Major Merger of two Spiral Galaxies
Merger events between two galaxies of similar masses (i.e. mass ratios from 1:1 to about 3:1) are commonly called major mergers.
These mergers are observed in the present-day universe, most often between two spiral galaxies.
As shown in the comic, this kind of merger is one known and well studied method to form an elliptical galaxy, as the masses of the two spirals add up and build one single more massive galaxy.
During the merger event, the spiral arms of the two disks get heavily distorted. Their cold gas components get shocked during the collision, and subsequently many stars are formed in a so-called starburst event.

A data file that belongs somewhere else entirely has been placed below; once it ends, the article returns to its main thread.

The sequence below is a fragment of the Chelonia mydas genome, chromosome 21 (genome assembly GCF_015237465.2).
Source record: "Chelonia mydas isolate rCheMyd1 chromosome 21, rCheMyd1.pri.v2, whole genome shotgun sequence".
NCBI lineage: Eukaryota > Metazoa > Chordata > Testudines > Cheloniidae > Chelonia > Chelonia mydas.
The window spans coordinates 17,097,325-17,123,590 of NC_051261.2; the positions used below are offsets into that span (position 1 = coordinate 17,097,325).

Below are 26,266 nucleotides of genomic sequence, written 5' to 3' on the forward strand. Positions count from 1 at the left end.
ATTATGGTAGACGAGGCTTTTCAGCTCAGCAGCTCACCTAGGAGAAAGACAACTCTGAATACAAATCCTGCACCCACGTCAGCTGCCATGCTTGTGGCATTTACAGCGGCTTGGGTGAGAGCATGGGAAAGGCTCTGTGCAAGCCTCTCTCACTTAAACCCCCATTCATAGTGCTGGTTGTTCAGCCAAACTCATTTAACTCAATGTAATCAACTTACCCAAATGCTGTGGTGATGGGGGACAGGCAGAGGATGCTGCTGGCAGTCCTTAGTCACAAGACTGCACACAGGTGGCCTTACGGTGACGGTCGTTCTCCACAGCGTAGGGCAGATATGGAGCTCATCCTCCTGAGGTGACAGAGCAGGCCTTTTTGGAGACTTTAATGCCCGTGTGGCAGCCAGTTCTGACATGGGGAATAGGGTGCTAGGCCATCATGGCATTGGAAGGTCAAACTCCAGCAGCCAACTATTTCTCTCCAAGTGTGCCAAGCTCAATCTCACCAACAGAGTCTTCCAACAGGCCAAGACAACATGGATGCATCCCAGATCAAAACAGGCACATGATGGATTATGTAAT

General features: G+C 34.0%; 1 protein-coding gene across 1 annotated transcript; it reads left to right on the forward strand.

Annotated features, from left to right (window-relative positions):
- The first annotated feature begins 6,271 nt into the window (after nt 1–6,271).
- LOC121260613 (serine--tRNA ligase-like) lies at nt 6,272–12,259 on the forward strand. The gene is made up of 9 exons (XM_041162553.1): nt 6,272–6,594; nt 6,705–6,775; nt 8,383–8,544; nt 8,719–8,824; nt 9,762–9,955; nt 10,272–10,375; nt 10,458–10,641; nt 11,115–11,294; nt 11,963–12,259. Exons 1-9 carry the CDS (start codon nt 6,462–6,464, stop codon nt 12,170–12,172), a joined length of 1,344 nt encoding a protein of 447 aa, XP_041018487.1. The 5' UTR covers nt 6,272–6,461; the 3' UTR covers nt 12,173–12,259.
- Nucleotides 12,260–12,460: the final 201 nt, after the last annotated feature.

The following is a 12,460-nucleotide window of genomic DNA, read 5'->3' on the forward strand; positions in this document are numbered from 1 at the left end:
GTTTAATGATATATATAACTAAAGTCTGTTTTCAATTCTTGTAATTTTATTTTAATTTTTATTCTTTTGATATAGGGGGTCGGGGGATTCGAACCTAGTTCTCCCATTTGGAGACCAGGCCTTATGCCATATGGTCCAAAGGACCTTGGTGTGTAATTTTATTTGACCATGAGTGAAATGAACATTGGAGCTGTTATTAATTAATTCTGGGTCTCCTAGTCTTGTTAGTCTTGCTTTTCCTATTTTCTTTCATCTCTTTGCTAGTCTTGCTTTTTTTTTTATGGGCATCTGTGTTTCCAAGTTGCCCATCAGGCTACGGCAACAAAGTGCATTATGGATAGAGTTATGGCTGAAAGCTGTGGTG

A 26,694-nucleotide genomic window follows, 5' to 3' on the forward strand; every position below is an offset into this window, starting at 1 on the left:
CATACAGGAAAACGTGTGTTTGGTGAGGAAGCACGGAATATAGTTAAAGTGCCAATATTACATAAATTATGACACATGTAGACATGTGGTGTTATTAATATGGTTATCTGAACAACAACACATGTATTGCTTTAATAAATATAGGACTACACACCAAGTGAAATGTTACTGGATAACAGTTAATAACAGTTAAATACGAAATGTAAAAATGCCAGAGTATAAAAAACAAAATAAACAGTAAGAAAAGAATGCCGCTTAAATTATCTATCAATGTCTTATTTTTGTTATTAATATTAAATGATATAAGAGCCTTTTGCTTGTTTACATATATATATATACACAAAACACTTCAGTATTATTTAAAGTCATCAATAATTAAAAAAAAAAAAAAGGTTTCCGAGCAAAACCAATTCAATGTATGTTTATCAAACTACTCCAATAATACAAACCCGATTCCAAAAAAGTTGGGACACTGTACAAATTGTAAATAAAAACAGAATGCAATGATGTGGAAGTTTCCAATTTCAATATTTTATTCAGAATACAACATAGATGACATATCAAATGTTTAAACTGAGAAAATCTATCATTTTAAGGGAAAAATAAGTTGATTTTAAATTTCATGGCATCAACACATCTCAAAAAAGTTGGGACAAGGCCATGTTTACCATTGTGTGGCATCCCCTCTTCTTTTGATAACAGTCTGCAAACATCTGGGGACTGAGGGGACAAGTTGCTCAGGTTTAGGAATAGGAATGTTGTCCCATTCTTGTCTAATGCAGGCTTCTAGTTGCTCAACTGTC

While the two galaxies “dance” around each other, the outermost, least bound stars get stripped from the galaxies and build up shells or other “tidal features”.
The smaller the less massive galaxies, the more symmetric are these shells.
Prominent examples of such ongoing major merger events are, for example, the Antennae Galaxies (NGC4038/4039) and the Mice Galaxies (NGC4676). Our own Galaxy, the Milky Way, will most likely be involved in such a merger event with the neighbouring Andromeda Galaxy in the future.